The Chess Lady® Reminds You to Practice Online!

John Henderson
By John Henderson

In fine art, we’ve often heard the term ‘Old Masters’ that refers to great European painters who worked between the Renaissance and 1800; seminal figures as Leonardo da Vinci, Michelangelo, Caravaggio, Vermeer, Rubens and Rembrandt. The title is widely believed to have originated in the Netherlands, and somewhat fittingly the Dutch have now repurposed the term ‘Old Masters’ for a special anniversary memorial tournament to one of their fallen heroes.

Dutchman Daniël Noteboom (1910-32) was an unsung rising star of the early 1930s who passed away all-to-young. He gained notoriety with an impressive début for Holland at the 1930 Chess Olympiad, scoring 11.5/15, but he tragically died aged just 21 in London just a week after contracting pneumonia during the 1931/32 Hastings tournament. His lasting legacy is the wild and complex Noteboom variation in the Semi-Slav (1.d4 d5 2.c4 e6 3.Nc3 c6 4.Nf3 dxc4 5.a4 Bb4 6.e3 b5 7.Bd2 a5 8.axb5 Bxc3 9.Bxc3 cxb5 10.b3 Bb7) that even today still packs a lethal punch for an unsuspecting opponent.

And many tournaments have been held in his memory, too, the first, in 1936, won by Dr. Max Euwe during the Dutchman’s short period as world champion (1935-37). This small, but highly select rapid event held in Leiden – close to Noordwijk, where Noteboom was born – is always well attended by Dutch players. Last weekend, the Noteboom Tournament marked its 80th edition and, on top of that, there was also an added celebration with early March being the 125th anniversary of organizing club LSG (Leiden Chess Society), so a special marquee event also ran in parallel to the traditional rapid event – won by the young Dutch IM, Casper Schoppen – and headlined by a legendary former world champion and three former world championship candidates.

Tradition is everything to the Dutch, and in 1970, a small double anniversary tribute was similarly staged in Leiden, with the club organising a special round-robin between Boris Spassky, Bent Larsen, Jan Hein Donner, and Mikhail Botvinnik (which was also his last tournament before the legendary Soviet ex-world champion announced his retirement). This time, half a century later, all the players are ‘retired’ in one form or another, so hence the ‘Old Masters’ title, and the four-player double round-robin rapid featured Anatoly Karpov (Russia, aged 68), Predrag Nikolic (Bosnia & Herzegovina, 59), Robert Huebner (Germany, 71) and Jan Timman (Netherlands, 68).

In the end, youth triumphed, as top seed Predrag Nikolic – a previous five-time Noteboom winner and two-time Dutch champion – was in vintage form, as the Bosnian convincingly took the title with his unbeaten score of 4.5/6.


Final standings:
1. P. Nikolic (Bosnia & Herzegovina) 4.5/6; 2. A. Karpov (Russia) 3.5; 3. R. Huebner (Germany) 2.5; 4. J. Timman (Netherlands) 1.5.

Photo: Predrag Nikolic demonstrates to the spectators one of his wins en route to victory | © Lennart Ootes/80th Noteboom Tournament

GM Predrag Nikolic – GM Jan Timman
80th Noteboom ‘Old Masters’, (6)
King’s Indian Fianchetto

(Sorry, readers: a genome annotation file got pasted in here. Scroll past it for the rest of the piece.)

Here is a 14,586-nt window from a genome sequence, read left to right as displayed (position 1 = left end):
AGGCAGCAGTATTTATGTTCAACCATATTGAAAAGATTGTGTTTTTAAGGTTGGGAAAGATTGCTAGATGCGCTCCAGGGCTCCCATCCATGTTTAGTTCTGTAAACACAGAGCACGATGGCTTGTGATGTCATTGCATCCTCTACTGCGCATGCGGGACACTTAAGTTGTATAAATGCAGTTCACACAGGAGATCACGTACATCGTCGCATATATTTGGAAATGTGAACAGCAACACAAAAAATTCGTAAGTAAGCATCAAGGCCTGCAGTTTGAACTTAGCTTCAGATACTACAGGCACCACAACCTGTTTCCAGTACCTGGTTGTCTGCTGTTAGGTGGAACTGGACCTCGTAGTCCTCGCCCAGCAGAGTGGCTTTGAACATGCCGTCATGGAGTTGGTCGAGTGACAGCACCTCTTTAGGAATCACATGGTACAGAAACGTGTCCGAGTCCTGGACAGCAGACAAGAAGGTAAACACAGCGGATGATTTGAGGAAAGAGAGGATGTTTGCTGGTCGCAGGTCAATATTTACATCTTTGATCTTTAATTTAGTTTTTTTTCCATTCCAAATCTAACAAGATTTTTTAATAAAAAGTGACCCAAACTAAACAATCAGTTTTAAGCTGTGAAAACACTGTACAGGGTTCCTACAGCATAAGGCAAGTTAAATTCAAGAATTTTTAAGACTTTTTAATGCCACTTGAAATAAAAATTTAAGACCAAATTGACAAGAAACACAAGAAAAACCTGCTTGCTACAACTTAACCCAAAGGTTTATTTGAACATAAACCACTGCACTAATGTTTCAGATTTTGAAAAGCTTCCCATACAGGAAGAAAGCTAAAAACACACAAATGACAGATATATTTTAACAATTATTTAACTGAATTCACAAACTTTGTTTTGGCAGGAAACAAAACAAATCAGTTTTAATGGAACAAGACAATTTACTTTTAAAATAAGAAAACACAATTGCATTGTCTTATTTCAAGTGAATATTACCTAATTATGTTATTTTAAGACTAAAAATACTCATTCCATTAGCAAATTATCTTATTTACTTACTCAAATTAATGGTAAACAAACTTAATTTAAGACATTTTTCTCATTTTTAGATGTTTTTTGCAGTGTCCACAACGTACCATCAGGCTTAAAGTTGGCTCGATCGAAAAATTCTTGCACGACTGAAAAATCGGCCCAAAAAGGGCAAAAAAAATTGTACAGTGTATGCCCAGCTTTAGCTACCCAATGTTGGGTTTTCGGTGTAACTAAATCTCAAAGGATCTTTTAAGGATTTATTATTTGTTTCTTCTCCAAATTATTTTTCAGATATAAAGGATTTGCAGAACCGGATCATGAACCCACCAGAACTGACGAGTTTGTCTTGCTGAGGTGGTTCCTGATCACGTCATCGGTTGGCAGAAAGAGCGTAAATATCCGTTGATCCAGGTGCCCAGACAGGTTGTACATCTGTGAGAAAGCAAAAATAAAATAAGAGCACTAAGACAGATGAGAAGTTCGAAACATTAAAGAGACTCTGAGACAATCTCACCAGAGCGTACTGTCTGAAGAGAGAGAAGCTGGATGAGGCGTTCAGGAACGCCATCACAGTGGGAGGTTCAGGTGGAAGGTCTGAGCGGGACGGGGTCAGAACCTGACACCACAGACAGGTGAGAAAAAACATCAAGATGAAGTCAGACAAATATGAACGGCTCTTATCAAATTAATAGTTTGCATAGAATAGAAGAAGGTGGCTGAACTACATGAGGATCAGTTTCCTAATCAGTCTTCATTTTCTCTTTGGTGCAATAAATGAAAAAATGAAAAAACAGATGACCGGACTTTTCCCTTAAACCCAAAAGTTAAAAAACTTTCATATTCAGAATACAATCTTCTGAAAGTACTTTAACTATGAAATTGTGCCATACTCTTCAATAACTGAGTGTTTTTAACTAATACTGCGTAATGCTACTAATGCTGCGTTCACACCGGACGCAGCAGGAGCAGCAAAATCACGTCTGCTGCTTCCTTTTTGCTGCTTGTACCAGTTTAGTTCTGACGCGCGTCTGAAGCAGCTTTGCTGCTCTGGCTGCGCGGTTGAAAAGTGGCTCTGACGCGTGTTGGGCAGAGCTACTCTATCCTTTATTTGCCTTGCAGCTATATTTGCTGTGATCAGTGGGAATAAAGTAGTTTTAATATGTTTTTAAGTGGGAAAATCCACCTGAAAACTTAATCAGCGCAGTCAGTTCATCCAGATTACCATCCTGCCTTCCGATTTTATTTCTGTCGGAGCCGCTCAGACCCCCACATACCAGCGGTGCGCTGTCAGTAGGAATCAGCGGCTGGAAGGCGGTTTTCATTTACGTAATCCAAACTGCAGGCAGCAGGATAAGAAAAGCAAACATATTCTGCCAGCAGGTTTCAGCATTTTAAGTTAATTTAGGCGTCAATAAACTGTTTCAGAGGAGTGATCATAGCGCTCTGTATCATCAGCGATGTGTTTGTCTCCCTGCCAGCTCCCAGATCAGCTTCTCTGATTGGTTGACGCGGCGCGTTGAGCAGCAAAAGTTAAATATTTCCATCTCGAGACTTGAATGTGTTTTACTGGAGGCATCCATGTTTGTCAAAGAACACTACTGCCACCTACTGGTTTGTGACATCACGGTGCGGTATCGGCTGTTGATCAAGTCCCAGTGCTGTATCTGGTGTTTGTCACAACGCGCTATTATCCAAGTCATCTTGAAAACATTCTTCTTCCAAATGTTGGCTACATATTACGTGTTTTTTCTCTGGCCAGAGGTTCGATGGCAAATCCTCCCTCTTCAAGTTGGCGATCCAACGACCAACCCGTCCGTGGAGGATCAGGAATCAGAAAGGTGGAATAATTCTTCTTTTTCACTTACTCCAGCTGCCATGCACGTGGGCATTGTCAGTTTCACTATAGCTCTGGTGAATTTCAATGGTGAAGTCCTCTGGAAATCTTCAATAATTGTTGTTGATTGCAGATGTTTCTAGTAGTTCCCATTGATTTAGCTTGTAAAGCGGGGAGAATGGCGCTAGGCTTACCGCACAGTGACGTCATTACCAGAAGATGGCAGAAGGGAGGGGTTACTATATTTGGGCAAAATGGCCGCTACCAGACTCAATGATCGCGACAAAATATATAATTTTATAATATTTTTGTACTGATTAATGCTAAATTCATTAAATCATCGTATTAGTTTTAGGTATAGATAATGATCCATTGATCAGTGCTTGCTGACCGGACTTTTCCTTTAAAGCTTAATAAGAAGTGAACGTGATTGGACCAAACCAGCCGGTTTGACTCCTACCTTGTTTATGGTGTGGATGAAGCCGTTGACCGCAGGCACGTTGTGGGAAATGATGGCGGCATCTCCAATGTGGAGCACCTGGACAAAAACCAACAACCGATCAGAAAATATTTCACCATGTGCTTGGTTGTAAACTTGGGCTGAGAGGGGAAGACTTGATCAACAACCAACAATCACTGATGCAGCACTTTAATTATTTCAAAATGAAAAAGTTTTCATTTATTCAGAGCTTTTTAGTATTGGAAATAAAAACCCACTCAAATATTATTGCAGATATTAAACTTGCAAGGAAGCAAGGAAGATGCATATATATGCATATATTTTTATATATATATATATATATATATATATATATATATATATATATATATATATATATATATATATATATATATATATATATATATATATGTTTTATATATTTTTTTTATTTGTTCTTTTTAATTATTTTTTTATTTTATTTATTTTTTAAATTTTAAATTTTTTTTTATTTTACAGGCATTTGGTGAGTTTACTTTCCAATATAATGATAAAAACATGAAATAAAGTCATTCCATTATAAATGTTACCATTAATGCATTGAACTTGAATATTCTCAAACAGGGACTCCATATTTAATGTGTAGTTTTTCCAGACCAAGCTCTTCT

1.d4 Nf6 2.c4 g6 3.Nf3 Bg7 4.g3 0-0 5.Bg2 d6 6.0-0 c6 7.b3 e5 8.dxe5 dxe5 This is known, unadventurous line that usually guarantees a draw with the queens being traded early. But that said, all the onus is on Black to play accurately  to ensure the equilibrium is maintained, as one slip could – as happens in this game – lead to a very difficult defence. 9.Ba3 The bishop is well-placed here, and, of course, you can’t snatch the pawn with 9.Nxe5? as 9…Nfd7 gives Black a near winning position. 9…Qxd1 10.Rxd1 Re8 11.Nc3 Nbd7 The position is equal – but that said, White just as the marginally better of it, and as we said earlier, it will only take a little slip for Black to be facing a tough struggle to defend. 12.Ng5 Bf8?! As Timman himself readily admitted after the game, far better was the more spirited option of 12…e4!? 13.Rac1 Bh6 14.h4 e3!? 15.f4 Bg7 16.Bf3 Nf8 with near to equality; though with Black’s pieces being more active. 13.Bxf8 Kxf8 Timman thinks he is just edging his way to equality, believing the trades will see the game drawn. 14.b4N A new twist from Nikolic, and suddenly the position becomes somewhat ugly for Black. Previously, we’d seen 14.Nge4 Re7 15.b4 a5 16.b5 Nxe4 17.Nxe4 f5 18.bxc6 bxc6 19.Nd6 e4 and White just not having enough to try for a win. But Nikolic’s new idea, taking command of the dark squares, soon pays off as Timman fails to hit back accurately enough. 14…Nb6 15.c5 Nc4?! Timman simply  had to kick the knight now with 15…h6 16.cxb6 (If 16.Nge4 Nxe4 17.Nxe4 as this time 17…Nc4! does work, as Black can keep the knight on c4 by means of …Be6 that will disrupt White’s plan.) 16…hxg5 17.b5 e4! 18.bxa7 Rxa7 19.bxc6 bxc6 20.Rd6 Kg7! 21.Rxc6 Bd7 22.Rc5 Ra3 23.e3 g4 where, despite the potential long-term danger from White’s a-pawn, Black should really have enough piece-play here to fight for the draw. 16.b5! It could well be that Timman simply under-estimated the danger from this move, as Nikolic takes the initiative. 16…Na5 The only possibility now from Timman, as 16…cxb5 17.Nxb5 sees Rac1 and Nd6 looming, and doesn’t look an attractive prospect. 17.Rd6 The rook lift just piles the pressures on Black’s fragile position, which looks set to collapse. 17…Ke7 18.bxc6 bxc6 19.Rb1 Even stronger was 19.Rad1! as it is hard to see how Black can untangle his pieces without at least the c6-pawn falling. 19…Bd7 20.Rb4 Reb8 21.a3 The time was ripe to ‘cash in’ with his active rooks by 21.Rh4!? Nb7 (If 21…h5 22.Nf3 and the …e5 pawn is set to fall.) 22.Rxf6! Kxf6 23.Nce4+ Ke7 24.Nxf7! and Black is in deep trouble. 21…Nb7? Under a lot of pressure, Timman makes the final, fatal slip. He just had to find 21…h6 that would have kept the game near to equal, as 22.Nge4 Ne8 23.Rd3 Rxb4 24.axb4 Nc4 and, with …Rb8 coming next, the game is going to soon fizzle out to a draw. 22.Bxc6! The decisive blow, as all the tactics are winning now for Nikolic. 22…Nxd6 23.Bxa8 Rxa8 24.cxd6+ Kxd6 25.Nxf7+ Ke6 26.Ng5+ Kf5? Black is in a bad way, but this move only hastens his demise. The only try to stave off an immediate loss was 26…Ke7! 27.Nce4 a5 28.Rb7 Nxe4 29.Nxe4 Rc8 and White still has work to do to convert the win. 27.h4! [see diagram] It doesn’t look so obvious, and perhaps this better explains Timman’s choices, but the big threat now is g4+! 27…Rc8? 28.e4+ The clinical kill was 28.g4+! Nxg4 and now 29.e4+ forcing 29…Kf6 (The alternative is 29…Kf4 30.Nd5#) 30.Nd5+ Kg7 31.Rb7 and the bishop is lost. 28…Kg4 29.Nd5 Ne8 No better was 29…Nxd5 30.exd5+ Kf5 31.Rb7 Be8 32.Rxh7 and White easily wins. 30.Kg2 1-0 Timman resigns, as either he’s set to lose more pawns and/or his king snared in a mating net.